EDC Director of Compliance Claude Gerard sent a letter to Clendenin dated September 2015 that Inner Circle was assigned a new compliance officer, Janella Harvey. On Tuesday, Gerard said he has not received any communication from Inner Circle besides a phone call from Clendenin roughly three weeks ago.
Clendenin’s camp, however, painted a picture of considerable efforts by the company to clarify its tax exemptions status once and for all. A few months after he signed the draft EDC agreement, Clendenin said he was informed that excise tax and customs duties tax exemptions for raw materials and component parts did not apply to his supply chain logistics company. According to EDA rules, only companies classified as manufacturing companies are eligible for those two exemptions and Clendenin’s EDC application and resulting EDC certificate did not indicate that Inner Circle was involved in manufacturing.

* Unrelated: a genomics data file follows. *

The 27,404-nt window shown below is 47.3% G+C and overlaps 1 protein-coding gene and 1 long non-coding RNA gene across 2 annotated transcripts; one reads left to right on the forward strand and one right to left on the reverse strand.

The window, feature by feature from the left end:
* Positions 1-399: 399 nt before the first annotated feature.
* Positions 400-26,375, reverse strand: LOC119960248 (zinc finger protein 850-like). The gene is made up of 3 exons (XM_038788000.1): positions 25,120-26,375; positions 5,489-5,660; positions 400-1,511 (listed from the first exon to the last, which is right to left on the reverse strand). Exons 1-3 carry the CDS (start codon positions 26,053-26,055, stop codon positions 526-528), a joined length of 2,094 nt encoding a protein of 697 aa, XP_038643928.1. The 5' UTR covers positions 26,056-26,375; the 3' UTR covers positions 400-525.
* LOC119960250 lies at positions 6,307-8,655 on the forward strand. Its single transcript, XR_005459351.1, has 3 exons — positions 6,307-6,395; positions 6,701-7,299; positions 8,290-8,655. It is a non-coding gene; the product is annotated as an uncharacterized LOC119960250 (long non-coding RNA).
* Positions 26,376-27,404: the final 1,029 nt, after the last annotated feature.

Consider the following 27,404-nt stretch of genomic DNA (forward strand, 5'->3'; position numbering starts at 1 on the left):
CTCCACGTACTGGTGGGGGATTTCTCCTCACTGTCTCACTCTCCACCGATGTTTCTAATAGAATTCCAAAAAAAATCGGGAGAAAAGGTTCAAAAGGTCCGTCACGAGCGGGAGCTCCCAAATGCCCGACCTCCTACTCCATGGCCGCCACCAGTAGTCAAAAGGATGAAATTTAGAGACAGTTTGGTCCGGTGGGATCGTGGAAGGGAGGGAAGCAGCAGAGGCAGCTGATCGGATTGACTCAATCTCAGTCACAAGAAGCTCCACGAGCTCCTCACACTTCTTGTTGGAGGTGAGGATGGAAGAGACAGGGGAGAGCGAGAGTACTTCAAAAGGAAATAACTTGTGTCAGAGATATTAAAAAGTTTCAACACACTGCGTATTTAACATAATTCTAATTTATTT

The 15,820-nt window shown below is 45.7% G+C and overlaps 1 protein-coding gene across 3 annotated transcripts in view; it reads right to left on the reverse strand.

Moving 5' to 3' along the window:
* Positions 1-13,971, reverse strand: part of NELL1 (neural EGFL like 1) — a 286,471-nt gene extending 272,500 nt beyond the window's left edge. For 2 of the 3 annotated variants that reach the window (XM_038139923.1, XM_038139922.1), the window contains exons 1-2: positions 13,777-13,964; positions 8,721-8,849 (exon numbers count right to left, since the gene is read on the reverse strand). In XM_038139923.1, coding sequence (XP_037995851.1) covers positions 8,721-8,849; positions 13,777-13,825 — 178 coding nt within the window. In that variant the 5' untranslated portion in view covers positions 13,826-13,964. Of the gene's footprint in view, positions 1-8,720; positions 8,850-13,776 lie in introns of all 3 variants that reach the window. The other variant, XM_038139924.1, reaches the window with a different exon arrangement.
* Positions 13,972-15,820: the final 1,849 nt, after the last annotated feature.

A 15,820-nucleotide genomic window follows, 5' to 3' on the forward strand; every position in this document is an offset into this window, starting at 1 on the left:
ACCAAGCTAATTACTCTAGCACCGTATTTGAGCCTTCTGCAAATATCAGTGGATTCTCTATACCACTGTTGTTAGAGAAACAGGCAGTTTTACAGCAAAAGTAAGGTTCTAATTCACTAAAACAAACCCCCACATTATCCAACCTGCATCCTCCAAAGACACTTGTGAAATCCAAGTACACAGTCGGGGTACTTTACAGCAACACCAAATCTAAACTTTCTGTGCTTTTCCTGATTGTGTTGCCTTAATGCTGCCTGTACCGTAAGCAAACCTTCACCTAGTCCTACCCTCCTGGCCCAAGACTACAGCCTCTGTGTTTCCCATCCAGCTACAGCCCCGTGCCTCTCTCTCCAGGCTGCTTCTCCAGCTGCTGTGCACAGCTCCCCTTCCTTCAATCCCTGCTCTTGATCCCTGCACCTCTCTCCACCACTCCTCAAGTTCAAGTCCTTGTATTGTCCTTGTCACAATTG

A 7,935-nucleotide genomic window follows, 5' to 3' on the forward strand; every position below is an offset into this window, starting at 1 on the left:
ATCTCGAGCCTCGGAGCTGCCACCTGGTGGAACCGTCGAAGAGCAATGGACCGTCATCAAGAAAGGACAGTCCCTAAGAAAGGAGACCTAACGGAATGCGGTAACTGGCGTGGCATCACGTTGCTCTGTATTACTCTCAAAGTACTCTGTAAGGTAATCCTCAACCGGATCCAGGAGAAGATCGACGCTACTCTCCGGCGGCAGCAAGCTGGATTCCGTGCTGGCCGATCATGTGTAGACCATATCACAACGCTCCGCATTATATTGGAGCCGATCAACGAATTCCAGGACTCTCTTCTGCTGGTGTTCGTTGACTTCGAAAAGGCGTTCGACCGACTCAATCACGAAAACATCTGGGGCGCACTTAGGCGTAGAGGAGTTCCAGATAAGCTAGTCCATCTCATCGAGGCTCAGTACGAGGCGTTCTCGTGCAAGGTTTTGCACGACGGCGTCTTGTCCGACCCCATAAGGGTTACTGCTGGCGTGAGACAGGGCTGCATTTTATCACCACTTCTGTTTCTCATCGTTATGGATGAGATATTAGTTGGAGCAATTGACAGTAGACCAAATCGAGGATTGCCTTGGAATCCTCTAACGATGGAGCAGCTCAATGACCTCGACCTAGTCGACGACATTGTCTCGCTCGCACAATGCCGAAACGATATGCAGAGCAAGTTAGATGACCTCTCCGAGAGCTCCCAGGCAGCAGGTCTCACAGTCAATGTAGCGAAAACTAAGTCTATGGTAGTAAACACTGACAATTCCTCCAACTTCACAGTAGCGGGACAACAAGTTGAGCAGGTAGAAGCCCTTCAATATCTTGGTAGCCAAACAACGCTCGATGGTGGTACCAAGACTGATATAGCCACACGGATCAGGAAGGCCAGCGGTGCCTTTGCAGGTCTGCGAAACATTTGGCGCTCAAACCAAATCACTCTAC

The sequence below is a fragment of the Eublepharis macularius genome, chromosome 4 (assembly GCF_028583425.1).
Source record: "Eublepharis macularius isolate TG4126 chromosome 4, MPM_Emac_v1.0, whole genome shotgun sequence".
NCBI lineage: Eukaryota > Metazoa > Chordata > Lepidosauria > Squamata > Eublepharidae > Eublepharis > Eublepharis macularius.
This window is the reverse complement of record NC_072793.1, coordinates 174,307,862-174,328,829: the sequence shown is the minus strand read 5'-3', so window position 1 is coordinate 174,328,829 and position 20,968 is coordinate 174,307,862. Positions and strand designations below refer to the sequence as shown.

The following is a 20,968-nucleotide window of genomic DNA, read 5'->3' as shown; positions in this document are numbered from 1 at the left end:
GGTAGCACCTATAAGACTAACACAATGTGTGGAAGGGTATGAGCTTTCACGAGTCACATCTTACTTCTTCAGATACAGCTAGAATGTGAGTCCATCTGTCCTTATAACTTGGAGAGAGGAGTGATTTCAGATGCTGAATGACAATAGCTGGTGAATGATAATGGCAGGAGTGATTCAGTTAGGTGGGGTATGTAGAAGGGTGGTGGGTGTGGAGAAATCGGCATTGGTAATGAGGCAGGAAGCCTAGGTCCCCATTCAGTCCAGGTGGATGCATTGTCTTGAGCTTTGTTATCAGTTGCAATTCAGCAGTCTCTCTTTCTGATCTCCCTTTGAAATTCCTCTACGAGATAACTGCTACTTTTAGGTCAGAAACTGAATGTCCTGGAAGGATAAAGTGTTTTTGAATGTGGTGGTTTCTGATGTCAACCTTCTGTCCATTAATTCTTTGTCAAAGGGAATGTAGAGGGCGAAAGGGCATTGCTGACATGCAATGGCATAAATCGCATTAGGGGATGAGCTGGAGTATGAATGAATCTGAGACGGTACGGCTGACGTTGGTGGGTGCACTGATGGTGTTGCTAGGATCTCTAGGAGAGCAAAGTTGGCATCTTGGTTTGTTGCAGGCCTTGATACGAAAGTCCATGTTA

Clendenin insisted that the scope of work his supply chain logistics company does include manufacturing, in spite of doubts by EDC board members. As an example, Clendenin said, Inner Circle might import materials from China to make picture frames to be assembled in the territory and sold in chain stores. This constitutes, manufacturing, he said.
In addition, Clendenin said that during the time of his application for EDC benefits, there was no field that allowed him to indicate that his company fell into the manufacturing business area.
Renee Andre, counsel for Inner Circle, produced a December 2018 email signed by then-EDA attorney Stacey Plaskett indicating that the two tax exemptions did apply to the supply chain company. In the letter, Plaskett wrote, “As such, it is my opinion that the exemption for excise tax for raw materials should be granted.” Andre added that while Plaskett’s letter did not specify the customs duties tax, that particular tax exemption also applied to raw materials and component parts used by manufacturing companies.